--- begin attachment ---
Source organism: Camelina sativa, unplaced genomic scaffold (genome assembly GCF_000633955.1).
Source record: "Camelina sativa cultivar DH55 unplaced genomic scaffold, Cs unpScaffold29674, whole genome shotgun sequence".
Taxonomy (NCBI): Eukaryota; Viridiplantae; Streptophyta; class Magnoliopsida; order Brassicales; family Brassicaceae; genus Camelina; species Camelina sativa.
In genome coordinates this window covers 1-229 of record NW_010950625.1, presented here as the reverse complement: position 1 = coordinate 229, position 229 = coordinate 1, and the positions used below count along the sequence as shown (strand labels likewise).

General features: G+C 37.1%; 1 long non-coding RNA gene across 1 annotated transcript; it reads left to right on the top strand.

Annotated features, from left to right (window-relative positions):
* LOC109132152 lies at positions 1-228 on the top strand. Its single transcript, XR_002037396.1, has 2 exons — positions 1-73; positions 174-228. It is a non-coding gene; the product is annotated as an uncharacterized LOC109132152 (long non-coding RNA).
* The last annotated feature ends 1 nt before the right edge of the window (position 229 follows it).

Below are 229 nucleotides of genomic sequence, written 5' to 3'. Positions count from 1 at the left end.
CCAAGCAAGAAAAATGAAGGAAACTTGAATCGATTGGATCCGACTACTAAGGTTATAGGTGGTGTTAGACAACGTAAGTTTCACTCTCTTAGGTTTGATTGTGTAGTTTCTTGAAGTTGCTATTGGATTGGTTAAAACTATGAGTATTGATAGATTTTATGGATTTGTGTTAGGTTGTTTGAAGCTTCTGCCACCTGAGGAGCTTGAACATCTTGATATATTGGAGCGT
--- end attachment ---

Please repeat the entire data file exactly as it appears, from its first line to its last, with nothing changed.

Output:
Source organism: Camelina sativa, unplaced genomic scaffold (genome assembly GCF_000633955.1).
Source record: "Camelina sativa cultivar DH55 unplaced genomic scaffold, Cs unpScaffold29674, whole genome shotgun sequence".
Taxonomy (NCBI): Eukaryota; Viridiplantae; Streptophyta; class Magnoliopsida; order Brassicales; family Brassicaceae; genus Camelina; species Camelina sativa.
In genome coordinates this window covers 1-229 of record NW_010950625.1, presented here as the reverse complement: position 1 = coordinate 229, position 229 = coordinate 1, and the positions used below count along the sequence as shown (strand labels likewise).

General features: G+C 37.1%; 1 long non-coding RNA gene across 1 annotated transcript; it reads left to right on the top strand.

Annotated features, from left to right (window-relative positions):
* LOC109132152 lies at positions 1-228 on the top strand. Its single transcript, XR_002037396.1, has 2 exons — positions 1-73; positions 174-228. It is a non-coding gene; the product is annotated as an uncharacterized LOC109132152 (long non-coding RNA).
* The last annotated feature ends 1 nt before the right edge of the window (position 229 follows it).

Below are 229 nucleotides of genomic sequence, written 5' to 3'. Positions count from 1 at the left end.
CCAAGCAAGAAAAATGAAGGAAACTTGAATCGATTGGATCCGACTACTAAGGTTATAGGTGGTGTTAGACAACGTAAGTTTCACTCTCTTAGGTTTGATTGTGTAGTTTCTTGAAGTTGCTATTGGATTGGTTAAAACTATGAGTATTGATAGATTTTATGGATTTGTGTTAGGTTGTTTGAAGCTTCTGCCACCTGAGGAGCTTGAACATCTTGATATATTGGAGCGT